The Millennial Vote in 2016 and Beyond
People like to caricature millennials as entitled, uninformed, lazy, and a host of other characteristics that are largely off the mark. One thing we all can agree on, however, is the decisive role millennials played in the 2016 election–by either voting or not voting–and the role young people will play in the future of U.S. civic life. Millennials are the most diverse chunk of the electorate in the history of the country, making for an elusive group, one that politicians struggle to understand and connect with. So how did millennials–in all of our diverse glory–vote last Tuesday? And how will our preferences and attitudes shape elections to come?
How Millennials Voted
Members from the Center for Information and Research on Civic Learning and Engagement (CIRCLE) at Tuft’s Tisch College hosted an event at the Brookings Institute in Washington D.C. on Thursday, where they presented data they averaged from multiple sources and polls in regard to the youth vote in 2016. One thing CIRCLE found is that young people voted at about the same rate in 2016 as they did in 2012, with about half of millennials, or 24 million, casting ballots. Of those who voted, 57 percent did so for Hillary Clinton, and 34 percent for President-elect Donald Trump. But these figures tell only a fraction of the entire story.
“There are many stories of young people, and they have different realities, different priorities, and how they voted really reflected that divide they have,” said Kei Kawashima-Ginsberg, the director of CIRCLE who presented the data at Brookings. Unsurprisingly, young people’s ethnicity, religion, race, and gender largely colors their feelings and perspectives, and thus shape how they vote.
For instance, in CIRCLE’s pre-election poll, 67 percent of African-Americans youth, and 36 percent of young Latinos said they would be afraid of a Trump presidency, much higher than young whites who felt the same. This is unsurprising, given the fact that the vast majority of Trump’s voters were white, among young, middle-aged, and older voters alike. But there is more to that story as well. Fifty percent of young white women voted for Clinton, while 42 percent voted for Trump. Comparatively, 54 percent of young white men voted for Trump, while 35 percent voted for Clinton.
And although millennials turned out in similar numbers as they did in 2012, enthusiasm toward the two major parties is somewhat down. At the Brookings event, Kawashima-Ginsberg and her CIRCLE colleague Abby Kiesa, discussed how political identities and affiliations are different for millennials than they were for previous generations. For example, young people are more likely to embrace the ideological label of “liberal,” yet are also less likely to identify as Democrats.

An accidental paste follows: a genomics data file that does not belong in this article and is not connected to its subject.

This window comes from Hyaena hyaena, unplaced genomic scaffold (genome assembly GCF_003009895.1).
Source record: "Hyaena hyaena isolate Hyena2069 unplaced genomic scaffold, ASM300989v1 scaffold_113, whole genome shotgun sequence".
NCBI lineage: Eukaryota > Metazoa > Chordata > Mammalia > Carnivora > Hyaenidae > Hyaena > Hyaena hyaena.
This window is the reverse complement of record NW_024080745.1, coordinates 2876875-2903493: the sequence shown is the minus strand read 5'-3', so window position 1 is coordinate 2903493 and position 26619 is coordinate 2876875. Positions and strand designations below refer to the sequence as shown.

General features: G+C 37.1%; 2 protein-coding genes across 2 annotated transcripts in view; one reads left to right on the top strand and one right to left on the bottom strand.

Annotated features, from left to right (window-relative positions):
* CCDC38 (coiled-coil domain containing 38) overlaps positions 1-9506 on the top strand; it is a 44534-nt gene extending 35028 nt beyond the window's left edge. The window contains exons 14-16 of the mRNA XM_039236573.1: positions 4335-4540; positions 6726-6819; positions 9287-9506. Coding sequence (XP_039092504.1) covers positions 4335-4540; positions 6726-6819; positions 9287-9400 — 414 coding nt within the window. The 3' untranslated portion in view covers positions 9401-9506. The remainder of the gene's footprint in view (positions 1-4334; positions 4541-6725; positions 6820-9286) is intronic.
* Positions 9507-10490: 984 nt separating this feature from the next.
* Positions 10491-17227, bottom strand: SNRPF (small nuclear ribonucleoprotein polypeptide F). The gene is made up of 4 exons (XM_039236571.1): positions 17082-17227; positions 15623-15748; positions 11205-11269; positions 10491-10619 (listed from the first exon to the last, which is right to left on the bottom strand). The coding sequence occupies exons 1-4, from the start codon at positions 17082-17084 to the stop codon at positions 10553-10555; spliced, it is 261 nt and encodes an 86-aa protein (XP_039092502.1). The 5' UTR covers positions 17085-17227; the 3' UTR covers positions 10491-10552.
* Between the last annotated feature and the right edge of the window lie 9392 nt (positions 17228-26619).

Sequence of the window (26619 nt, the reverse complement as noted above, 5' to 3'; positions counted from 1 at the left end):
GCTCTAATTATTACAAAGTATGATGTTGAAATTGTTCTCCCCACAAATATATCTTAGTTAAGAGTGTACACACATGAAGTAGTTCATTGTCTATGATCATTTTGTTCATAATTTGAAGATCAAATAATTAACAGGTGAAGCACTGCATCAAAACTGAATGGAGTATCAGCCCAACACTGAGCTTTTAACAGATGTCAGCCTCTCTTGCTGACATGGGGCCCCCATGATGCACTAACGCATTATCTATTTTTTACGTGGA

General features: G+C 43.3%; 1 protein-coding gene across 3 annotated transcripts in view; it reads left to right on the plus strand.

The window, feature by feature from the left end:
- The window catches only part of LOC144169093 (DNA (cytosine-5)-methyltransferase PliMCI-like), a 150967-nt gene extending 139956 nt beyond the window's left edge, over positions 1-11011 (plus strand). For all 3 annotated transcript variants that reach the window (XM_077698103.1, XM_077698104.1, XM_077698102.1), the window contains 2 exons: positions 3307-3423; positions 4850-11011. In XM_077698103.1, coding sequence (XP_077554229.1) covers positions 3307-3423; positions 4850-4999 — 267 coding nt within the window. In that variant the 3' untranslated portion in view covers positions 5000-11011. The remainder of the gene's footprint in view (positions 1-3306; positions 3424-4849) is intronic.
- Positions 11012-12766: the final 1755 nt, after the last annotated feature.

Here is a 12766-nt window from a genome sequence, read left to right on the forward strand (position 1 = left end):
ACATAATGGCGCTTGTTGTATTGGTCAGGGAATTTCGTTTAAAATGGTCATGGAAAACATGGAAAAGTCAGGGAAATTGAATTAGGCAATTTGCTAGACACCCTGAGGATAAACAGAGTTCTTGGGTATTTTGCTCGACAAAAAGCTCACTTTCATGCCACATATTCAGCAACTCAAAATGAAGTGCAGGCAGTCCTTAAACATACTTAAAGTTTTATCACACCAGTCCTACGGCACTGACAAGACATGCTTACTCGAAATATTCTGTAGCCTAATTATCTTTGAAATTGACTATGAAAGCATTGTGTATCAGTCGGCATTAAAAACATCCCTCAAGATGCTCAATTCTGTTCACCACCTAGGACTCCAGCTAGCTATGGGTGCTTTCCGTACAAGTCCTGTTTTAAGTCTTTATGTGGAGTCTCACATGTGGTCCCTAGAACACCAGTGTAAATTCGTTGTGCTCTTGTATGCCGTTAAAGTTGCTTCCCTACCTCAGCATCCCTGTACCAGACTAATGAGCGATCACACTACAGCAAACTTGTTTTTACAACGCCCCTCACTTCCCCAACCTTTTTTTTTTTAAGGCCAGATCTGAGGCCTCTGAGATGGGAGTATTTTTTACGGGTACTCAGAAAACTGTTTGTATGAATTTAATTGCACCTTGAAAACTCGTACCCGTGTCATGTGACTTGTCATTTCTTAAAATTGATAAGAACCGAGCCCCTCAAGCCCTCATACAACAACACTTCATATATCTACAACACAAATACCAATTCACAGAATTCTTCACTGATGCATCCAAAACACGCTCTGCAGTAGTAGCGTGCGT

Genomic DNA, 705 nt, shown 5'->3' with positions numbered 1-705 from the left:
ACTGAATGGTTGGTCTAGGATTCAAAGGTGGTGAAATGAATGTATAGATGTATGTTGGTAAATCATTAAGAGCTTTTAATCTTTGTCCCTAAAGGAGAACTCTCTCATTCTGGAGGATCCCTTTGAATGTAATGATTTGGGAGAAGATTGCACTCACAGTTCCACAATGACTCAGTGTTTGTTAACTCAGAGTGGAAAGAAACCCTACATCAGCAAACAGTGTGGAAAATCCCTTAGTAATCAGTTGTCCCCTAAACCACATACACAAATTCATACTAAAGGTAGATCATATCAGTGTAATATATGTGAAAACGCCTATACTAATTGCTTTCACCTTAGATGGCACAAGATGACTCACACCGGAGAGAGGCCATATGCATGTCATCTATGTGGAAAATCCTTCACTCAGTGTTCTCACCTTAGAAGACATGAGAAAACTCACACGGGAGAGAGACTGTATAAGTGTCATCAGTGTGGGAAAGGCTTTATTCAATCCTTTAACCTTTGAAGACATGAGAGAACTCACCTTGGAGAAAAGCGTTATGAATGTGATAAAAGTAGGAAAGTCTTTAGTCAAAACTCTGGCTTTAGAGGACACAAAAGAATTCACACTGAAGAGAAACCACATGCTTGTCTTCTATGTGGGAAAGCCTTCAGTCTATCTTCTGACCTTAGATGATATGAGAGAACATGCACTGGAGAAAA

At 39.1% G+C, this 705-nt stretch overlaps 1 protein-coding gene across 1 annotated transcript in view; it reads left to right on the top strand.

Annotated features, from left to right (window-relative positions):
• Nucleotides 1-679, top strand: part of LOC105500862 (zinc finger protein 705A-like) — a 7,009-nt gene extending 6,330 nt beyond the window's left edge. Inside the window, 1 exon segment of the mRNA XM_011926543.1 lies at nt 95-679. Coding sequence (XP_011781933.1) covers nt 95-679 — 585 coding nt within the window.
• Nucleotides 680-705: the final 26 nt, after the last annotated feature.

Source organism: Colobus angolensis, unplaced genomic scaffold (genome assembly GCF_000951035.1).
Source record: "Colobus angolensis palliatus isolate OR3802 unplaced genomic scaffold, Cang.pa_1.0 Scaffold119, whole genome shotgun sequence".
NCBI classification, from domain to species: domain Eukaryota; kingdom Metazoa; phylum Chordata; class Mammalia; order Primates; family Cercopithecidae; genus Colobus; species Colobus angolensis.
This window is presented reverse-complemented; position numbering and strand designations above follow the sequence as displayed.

Young people might increasingly embrace a liberal ideology, Kiesa said, “but don’t necessarily see the Democratic party as an institution that can represent and advance those ideas.” She thinks at least some of this is “related to some young people’s curiosity of third parties.” The Brookings panel also included two important voices, Carmen Berkley and Jane Coaston, both millennials and women of color. They discussed how to keep millennials of all stripes engaged in the political process, and not just every four years, as well as the crosscurrents that could explain how young people voted in 2016.
What Kind of Change?
Like then-Senator Barack Obama in 2008, while with a decidedly different tone, “change” was a galvanizing element of 2016, especially for Trump voters. Coaston, a political reporter for MTV News, questions what change means exactly. Trump voters, she said, “were looking for change, but they weren’t looking for Republican style change, they were looking for Trump style change.”
In other words, it wasn’t change via Republican orthodoxy–small government, less regulation, and free trade–but via Trump’s radical, if not entirely ideological, platform. In the final weeks of the campaign, Coaston said, Trump started talking about infrastructure investment and making schools affordable. “That’s not standard GOP language,” she said.
Berkley, the civil, human, and women’s rights director at the American Federation of Labor and Congress of Industrial Organizations, is focused on a different sort of change. “If you’re a group of white people that work in an institution, and you’re talking about race, racism, gender, and LGBTQ issues, and there are none of us sitting at the table then you are already doing it wrong,” she said.
Berkley thinks the key to ensuring progressive goals expand and strengthen is that communities of color need to be represented in leadership positions. Another key factor of millennial engagement, she said, is though the media channels they use most.
Kawashima-Ginsberg thinks listening to young people’s want for change, not ignoring it and silencing it, is the key to an engaged civic society in the future. “We need to make sure we take that voice of dissent to the current system and make sure they can engage in a professional and democratic manner moving forward,” she said. “Mending our civic fabric is not a luxury, it’s a necessity and I hope we’re all ready to contribute.”